2024 NCAA Tournament Survivor Pool Advice: Elite Eight Picks

NCAA Tournament Survivor Pools are fun, fast-paced contests, and we have picks and advice on how to navigate through the 2024 bracket.

When Should You Consider UNC in a Survivor pool? (Nicholas Faulkner/Icon Sportswire)

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Welcome to our 2024 NCAA tournament survivor pool column, where we will provide some advice on strategies to employ in a survivor pool.

Two years ago, we introduced a Survivor Pool Tool into our NCAA Bracket Picks product, and we added to it last year. This year, it is its own NCAA Survivor Picks product, available with our new Bracket Picks PLUS package or our annual subscriptions.

This article will support and frequently reference the data in that product. We’ll update this article throughout the tournament, all the way to the final, since the tool doesn’t yet track your past picks or provide specific future pick path recommendations.

Posting Schedule

We will post some initial First Round survivor pool pick analysis by Tuesday night, March 19th. We also have a separate article, where we have a schedule grid laying out which pods of teams play on which days.

In the current scheduling format, teams that play on one set of days in the first weekend may be playing on different days in the Regionals, and that creates strategic edges for those that plan around that.

You can also review our general strategy guide on things to consider when playing NCAA Tournament Survivor pools. You can see our First Round analysis, Second Round, and Sweet 16, as well as our thoughts on playing a portfolio of entries here.

2024 Elite Eight Survivor Pick Advice

After a wild Sweet 16 that saw five of the eight underdogs win outright, and the four most popular picks over Thursday and Friday lose, survivor pools are decimated. Your choices are largely dictated by what you have left.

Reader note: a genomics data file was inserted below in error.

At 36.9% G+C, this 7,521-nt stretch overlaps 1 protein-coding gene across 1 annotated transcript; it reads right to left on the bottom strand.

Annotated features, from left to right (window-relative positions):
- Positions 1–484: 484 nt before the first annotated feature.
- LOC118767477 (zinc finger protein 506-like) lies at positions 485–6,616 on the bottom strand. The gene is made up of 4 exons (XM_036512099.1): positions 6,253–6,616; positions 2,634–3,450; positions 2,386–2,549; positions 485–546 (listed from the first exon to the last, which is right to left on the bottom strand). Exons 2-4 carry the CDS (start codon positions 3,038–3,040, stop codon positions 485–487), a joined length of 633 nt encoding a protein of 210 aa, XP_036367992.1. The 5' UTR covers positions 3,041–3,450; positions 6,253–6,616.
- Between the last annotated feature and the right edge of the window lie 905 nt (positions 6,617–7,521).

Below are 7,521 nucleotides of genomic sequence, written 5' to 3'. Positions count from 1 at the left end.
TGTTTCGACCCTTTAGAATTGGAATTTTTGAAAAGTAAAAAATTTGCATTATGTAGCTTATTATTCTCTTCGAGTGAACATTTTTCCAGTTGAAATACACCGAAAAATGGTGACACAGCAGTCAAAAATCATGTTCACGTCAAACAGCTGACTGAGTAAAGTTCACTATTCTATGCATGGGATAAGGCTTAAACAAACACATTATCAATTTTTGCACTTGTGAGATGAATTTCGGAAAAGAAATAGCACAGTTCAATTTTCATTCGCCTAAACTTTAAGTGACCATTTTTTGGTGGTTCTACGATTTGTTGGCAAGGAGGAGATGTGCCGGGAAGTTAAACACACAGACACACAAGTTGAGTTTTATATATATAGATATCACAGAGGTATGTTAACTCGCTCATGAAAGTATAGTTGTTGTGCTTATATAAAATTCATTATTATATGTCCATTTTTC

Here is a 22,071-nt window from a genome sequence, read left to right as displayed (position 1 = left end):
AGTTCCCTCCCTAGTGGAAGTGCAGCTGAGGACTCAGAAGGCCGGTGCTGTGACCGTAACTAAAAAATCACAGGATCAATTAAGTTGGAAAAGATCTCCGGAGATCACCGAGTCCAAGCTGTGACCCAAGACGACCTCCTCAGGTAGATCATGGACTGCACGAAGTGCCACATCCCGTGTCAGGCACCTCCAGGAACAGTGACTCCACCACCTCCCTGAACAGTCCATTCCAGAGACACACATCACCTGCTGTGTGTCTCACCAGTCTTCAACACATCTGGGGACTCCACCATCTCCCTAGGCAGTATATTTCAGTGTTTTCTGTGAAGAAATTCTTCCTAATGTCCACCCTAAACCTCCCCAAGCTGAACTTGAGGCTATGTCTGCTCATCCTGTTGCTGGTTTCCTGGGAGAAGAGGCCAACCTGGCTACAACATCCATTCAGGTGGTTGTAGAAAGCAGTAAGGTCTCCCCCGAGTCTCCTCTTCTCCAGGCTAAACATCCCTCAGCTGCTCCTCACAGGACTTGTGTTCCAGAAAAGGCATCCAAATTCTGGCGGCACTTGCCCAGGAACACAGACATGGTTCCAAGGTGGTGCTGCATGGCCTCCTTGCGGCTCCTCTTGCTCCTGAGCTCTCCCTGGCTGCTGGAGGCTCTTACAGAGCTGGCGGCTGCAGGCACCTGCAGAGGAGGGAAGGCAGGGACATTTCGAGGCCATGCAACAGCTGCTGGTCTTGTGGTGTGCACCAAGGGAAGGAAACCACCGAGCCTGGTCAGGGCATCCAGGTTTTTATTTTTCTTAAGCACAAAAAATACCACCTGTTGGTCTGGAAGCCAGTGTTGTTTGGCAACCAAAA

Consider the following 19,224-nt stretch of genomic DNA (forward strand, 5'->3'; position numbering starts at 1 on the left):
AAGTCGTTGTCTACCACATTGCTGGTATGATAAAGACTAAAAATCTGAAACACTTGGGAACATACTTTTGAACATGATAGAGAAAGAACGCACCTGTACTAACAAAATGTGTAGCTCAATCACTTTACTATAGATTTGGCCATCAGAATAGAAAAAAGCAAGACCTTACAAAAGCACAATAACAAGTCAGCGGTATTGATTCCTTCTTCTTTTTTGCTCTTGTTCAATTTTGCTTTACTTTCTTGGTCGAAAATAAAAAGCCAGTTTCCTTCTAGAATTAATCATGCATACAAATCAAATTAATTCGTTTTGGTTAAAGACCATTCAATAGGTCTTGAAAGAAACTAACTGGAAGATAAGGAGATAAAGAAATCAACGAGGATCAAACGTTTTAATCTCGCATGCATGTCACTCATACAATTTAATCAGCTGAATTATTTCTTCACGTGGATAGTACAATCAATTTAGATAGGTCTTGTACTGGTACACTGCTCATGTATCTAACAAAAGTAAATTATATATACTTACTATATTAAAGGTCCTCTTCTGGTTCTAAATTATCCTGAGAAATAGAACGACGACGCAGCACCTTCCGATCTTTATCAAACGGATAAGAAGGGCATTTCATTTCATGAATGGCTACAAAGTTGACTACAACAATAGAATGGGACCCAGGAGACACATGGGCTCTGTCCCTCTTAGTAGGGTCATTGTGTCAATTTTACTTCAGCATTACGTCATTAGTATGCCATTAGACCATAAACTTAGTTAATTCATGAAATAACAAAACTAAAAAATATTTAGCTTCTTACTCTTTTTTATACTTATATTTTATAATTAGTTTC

We’ll go over the choices you might have, and how you should think about them based on pool size remaining, because some of you may be deciding between two options on one side of the bracket.

But first, the expected survival odds to have pick in the title game, from each side of the bracket, if you pick each team this round. This assumes that you have not used either of the two teams on the other side of your bracket, as that would impact the likelihood you end up being blocked without a pick from that side in the Final Four. (These numbers are based on needing the team you pick in the Elite Eight to lose in the Final Four, and may not be applicable if you only have to pick one Elite Eight teams and have multiple options at the Final Four.)

Elite Eight PickPath SurviveSide of Bracket
NC State21.9%Right

The way the upsets shook out have created some pretty different paths in terms of survival odds. The top two teams on each side of the bracket (Houston/Illinois on left side, Purdue/Tennessee on right side) are playing each other in the Elite Eight. So if you pick one of them, you will almost assuredly be needing the underdog to win at the Final Four. That might be a significant underdog depending on whether Connecticut and Purdue advance.

Should You Switch Regions in the Elite Eight?

We ordinarily would advise picking against the team you just picked, to maintain better flexibility and not get blocked. However, the extreme differences in path odds this year could dictate making a pick from the other region.

Let’s take an entry that has picked Illinois on the left side, but has not used Connecticut, Alabama, or Clemson. Following the typical advice would lead to picking Connecticut here. But their path odds are so poor, because you are automatically picking a huge underdog against Connecticut at the Final Four, regardless of who advances.

Thus, picking either Alabama or Clemson (Alabama is a slight favorite, and also a little more popular here) is probably the move. That’s because the path for either, even if you build in the risk that Illinois wins and you have no remaining pick, is still substantially better. (And if Illinois wins, you will not be alone in being without another pick from this side.)

The exception to that might be in a really small pool where you don’t expect both sides of Clemson-Alabama to be picked, where you could win the pool outright with Connecticut winning.

It’s a closer call on the other side, if you have used Tennessee only, but now are considering switching to Duke. Tennessee’s odds of advancing to the Final Four are higher than Illinois, and Tennessee would not be as big of a favorite over Duke outright if that was the matchup. So we think that one is completely debatable. The numbers would say switch to Duke, slightly, even accounting for the 41% chance Tennessee advances and you do not have a future pick, but it’s close enough that either decision can be justified.

What If I Have Used One Team from Each Region on a Side of the Bracket?